The Beekeeper of Aleppo by Christy Lefteri
The story of the flight of two refugees from Syria to Europe during the Syrian civil war.
Nuri and Afra live in Aleppo where Nuri had been a bee keeper with his cousin and business partner, Mustafa.
After their bee hives were burnt by the troops, Mustafa leaves to make his way to England. Conditions in Syria deteriorate and a bomb kills Nuri and Afra’s son and blinds Afra. Afra does not want to leave Syria as it is the place where their son died, but eventually the situation becomes so bad that they have to leave and start the journey through Turkey and Greece to the UK.
The story is told alternating between the life Nuri and Afra endured in Syria and their dangerous journey to the UK.
You know that what is described about the experience of refugees is accurate because the book is based on the author’s experience of volunteering in Athens at a Refugee centre where she hears the accounts of the asylum seekers.
I listened to the book rather than read it, as I normally listen to audio books by the pool in the summer and it was read by Art Malik. The reader is so important for an audio book and his voice was a joy to listen to.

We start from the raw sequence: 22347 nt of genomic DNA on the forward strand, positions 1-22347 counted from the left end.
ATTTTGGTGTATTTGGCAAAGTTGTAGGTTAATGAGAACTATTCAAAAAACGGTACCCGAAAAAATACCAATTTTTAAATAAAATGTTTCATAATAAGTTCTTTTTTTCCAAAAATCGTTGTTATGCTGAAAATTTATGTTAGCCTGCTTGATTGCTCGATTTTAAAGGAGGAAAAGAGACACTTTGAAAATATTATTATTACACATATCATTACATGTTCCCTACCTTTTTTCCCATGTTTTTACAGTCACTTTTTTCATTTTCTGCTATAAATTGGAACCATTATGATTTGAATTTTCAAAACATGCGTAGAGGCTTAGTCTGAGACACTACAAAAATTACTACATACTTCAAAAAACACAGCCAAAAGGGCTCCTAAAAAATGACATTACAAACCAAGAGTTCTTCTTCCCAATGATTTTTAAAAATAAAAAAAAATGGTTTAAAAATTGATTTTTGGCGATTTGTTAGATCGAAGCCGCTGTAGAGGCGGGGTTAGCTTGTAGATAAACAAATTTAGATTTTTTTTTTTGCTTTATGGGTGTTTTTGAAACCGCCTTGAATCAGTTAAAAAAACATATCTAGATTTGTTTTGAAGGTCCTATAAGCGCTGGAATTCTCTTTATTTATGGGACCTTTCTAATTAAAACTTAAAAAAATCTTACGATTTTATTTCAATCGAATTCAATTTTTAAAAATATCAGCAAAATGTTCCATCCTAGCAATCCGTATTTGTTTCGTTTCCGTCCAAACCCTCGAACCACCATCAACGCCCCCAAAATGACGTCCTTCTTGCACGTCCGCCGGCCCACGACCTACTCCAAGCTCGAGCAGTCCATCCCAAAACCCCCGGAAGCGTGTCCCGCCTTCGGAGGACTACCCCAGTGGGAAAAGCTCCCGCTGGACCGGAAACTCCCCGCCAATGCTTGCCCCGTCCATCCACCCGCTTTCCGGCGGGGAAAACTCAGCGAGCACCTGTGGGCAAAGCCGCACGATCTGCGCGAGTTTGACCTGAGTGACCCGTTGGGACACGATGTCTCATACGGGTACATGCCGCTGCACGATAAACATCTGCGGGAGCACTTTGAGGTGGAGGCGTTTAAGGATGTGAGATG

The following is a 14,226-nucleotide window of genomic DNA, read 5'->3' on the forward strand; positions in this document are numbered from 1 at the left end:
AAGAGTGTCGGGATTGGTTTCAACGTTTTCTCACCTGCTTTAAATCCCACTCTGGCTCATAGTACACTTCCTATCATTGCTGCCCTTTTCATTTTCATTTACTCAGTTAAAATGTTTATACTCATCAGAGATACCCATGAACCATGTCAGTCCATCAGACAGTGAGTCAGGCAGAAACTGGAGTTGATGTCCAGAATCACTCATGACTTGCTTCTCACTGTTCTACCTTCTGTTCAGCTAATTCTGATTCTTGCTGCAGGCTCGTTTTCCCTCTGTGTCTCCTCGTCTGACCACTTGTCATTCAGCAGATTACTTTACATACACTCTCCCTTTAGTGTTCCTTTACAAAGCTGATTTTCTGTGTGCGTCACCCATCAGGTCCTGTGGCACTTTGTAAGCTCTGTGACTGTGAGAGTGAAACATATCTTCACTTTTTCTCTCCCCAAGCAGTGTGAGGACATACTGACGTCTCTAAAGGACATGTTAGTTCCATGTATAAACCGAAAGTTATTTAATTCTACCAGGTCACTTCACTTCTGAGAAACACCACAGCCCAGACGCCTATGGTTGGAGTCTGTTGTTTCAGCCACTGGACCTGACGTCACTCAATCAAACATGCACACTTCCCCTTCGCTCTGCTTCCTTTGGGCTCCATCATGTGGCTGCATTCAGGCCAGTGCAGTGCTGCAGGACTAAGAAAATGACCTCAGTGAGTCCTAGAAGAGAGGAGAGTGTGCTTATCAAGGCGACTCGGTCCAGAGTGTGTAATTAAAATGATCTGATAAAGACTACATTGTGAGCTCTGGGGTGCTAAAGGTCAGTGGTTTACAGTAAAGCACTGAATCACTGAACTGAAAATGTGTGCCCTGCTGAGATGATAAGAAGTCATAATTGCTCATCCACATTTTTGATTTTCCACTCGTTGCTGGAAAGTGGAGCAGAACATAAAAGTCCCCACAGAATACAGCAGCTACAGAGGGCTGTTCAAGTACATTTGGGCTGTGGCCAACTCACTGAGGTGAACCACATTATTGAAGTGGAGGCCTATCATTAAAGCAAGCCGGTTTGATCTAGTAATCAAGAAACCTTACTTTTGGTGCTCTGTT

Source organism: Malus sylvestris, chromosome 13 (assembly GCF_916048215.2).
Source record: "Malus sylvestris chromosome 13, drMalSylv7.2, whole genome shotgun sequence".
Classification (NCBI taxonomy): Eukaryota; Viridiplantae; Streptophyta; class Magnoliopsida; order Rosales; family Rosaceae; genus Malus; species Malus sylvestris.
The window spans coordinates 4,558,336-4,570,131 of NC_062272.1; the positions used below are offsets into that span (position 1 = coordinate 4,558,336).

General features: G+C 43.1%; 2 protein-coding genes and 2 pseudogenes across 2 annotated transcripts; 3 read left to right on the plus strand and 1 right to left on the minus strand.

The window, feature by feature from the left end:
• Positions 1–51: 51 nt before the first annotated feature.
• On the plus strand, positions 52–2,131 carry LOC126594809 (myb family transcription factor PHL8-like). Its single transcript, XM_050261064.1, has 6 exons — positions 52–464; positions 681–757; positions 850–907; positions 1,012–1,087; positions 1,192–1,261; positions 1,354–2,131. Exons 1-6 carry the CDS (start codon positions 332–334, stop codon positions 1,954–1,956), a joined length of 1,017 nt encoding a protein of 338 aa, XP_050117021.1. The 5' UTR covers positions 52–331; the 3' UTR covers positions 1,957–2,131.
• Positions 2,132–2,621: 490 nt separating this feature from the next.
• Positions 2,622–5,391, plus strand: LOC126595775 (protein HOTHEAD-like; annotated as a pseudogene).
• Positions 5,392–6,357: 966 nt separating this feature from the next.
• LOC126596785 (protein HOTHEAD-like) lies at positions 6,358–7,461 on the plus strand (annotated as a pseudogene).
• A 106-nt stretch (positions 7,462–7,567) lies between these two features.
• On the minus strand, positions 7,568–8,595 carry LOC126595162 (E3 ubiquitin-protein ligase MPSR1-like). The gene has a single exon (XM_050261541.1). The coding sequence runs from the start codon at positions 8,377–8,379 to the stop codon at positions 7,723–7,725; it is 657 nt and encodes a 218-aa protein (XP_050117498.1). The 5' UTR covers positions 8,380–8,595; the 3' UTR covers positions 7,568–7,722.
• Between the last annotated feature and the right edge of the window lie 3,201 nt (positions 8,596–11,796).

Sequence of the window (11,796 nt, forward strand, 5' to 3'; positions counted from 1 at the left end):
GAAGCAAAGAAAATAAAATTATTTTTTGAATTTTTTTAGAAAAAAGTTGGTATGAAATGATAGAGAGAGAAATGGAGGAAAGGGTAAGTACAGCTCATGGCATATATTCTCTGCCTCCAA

The book uses an unusual literary technique which connects one chapter to another by a word. The last word of each chapter is continued with the title of the next chapter and that word begins the first sentence of the chapter. This is not as obvious as an audio book but gives a kind of flow to the chapter of events.
Briefly the book is about the impact of war on innocent citizens and the horror refugees endure…. how they lose their dignity and hope of safety but in the end, in this case, succeed in their aim to reach the UK and gain asylum.
In the end Nuri and Mustafa are re-united and Nuri discovers that Mustafa is up teaching refugees in Yorkshire how to bee-keep.
The book is a very emotional record of a dangerous journey - disturbing, heart breaking and haunting which cannot fail to change the way you think about refugees in the current situation.